We are so accustomed to attributing rabbits to the adorable Cadbury chocolate egg wielding ball of fluff, that we never really think on their history and how they came about being part of this holiday. So I thought I’d dig into the history of Easter celebrations and learn all about them. And maybe find out what’s up with delicious chocolate eggs. So put the chocolate bunny down and enjoy the read.
Okay let’s start with eggs. Because we enjoy leaving a trail of chocolate egg wrappers everywhere. Originally eating eggs (the real eggs) was forbidden by the church for the week of Good Friday and Easter. Any eggs laid that week were decorated and given out to the children.
And now for the Easter bunny, also called “Easter Hare” was born in Germany. He was first thought up to encourage children to be good and if you were, he would come with eggs. On some occasions he also brings small toys. Sound familiar? Rabbits also have generally large liters (kittens), which represents new life. The earliest documented case comes from the early 15 hundreds. And then again in 1700s in Germany, whose migration to America brought along this tradition which obviously stuck.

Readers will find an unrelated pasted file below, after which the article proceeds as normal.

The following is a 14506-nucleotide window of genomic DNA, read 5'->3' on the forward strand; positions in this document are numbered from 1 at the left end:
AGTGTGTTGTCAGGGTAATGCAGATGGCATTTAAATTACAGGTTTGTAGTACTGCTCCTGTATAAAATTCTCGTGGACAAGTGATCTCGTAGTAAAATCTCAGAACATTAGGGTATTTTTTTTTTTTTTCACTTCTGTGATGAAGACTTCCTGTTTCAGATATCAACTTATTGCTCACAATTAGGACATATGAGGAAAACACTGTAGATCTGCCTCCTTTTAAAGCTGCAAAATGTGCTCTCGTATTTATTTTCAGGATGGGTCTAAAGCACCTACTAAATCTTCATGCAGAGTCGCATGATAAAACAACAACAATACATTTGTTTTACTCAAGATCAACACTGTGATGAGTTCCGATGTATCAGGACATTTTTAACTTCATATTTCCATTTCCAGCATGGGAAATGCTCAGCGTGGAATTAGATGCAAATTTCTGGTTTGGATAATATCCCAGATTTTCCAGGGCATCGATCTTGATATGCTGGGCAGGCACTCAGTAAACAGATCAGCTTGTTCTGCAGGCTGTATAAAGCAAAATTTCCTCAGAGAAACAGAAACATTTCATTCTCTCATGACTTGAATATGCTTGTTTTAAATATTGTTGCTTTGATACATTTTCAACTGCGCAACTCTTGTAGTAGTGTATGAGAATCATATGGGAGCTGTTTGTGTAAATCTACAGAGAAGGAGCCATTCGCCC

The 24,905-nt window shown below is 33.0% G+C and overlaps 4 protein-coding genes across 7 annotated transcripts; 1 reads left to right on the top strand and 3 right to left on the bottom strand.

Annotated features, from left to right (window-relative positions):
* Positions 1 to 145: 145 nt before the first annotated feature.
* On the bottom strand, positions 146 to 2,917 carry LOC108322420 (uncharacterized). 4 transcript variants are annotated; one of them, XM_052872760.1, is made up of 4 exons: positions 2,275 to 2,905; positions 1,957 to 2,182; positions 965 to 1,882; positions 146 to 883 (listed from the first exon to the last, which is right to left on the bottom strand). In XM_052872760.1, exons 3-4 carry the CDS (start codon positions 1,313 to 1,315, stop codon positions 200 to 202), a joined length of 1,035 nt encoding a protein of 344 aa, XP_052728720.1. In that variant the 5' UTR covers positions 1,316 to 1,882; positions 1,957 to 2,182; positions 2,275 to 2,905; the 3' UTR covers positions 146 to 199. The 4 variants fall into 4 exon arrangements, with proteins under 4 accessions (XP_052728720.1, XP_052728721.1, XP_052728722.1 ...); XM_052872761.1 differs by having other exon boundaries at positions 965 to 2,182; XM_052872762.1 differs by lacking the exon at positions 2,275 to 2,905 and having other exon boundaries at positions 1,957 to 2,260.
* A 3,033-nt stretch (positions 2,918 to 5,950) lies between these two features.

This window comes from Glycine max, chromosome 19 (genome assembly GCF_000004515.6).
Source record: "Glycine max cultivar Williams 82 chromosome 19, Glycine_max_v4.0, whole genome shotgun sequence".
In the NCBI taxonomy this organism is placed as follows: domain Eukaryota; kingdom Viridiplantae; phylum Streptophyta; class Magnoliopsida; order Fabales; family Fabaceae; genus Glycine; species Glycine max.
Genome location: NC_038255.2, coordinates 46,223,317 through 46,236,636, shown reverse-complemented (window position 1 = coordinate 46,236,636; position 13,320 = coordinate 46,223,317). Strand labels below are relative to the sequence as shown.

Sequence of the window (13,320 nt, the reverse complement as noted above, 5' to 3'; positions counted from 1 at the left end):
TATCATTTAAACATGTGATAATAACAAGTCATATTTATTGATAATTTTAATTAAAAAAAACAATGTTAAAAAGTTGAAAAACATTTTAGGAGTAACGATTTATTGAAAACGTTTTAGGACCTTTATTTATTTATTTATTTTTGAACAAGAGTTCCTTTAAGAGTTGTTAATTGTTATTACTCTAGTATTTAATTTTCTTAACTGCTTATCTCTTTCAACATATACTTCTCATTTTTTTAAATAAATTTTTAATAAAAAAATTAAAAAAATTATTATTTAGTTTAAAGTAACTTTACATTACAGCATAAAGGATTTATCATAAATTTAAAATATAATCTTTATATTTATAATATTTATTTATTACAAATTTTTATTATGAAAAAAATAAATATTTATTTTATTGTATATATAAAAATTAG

The bunny is also part of other cultures and is seen as everything from spirit guides to being seen as mischievous, but overall they are seen as representations of life and fertility.
So now where did the chocolate bunnies and eggs from Hell come from? In Victorian time they were giving children satin covered eggs to celebrate with. Then in France in the 19th centuries they began making chocolate eggs and bunnies. Obviously they became popular leading us all to be battling tight jeans.
Unfortunately like all holidays in America, we somehow turn the importance and focus of the actual holiday to material gifts. And it becomes a store holiday just like Christmas. We all have lost sight of what these holidays truly are about. There is one big positive here and that is it’s another day you can spend with your family and nothing is better or worth more than that.
Hope you had a great Easter…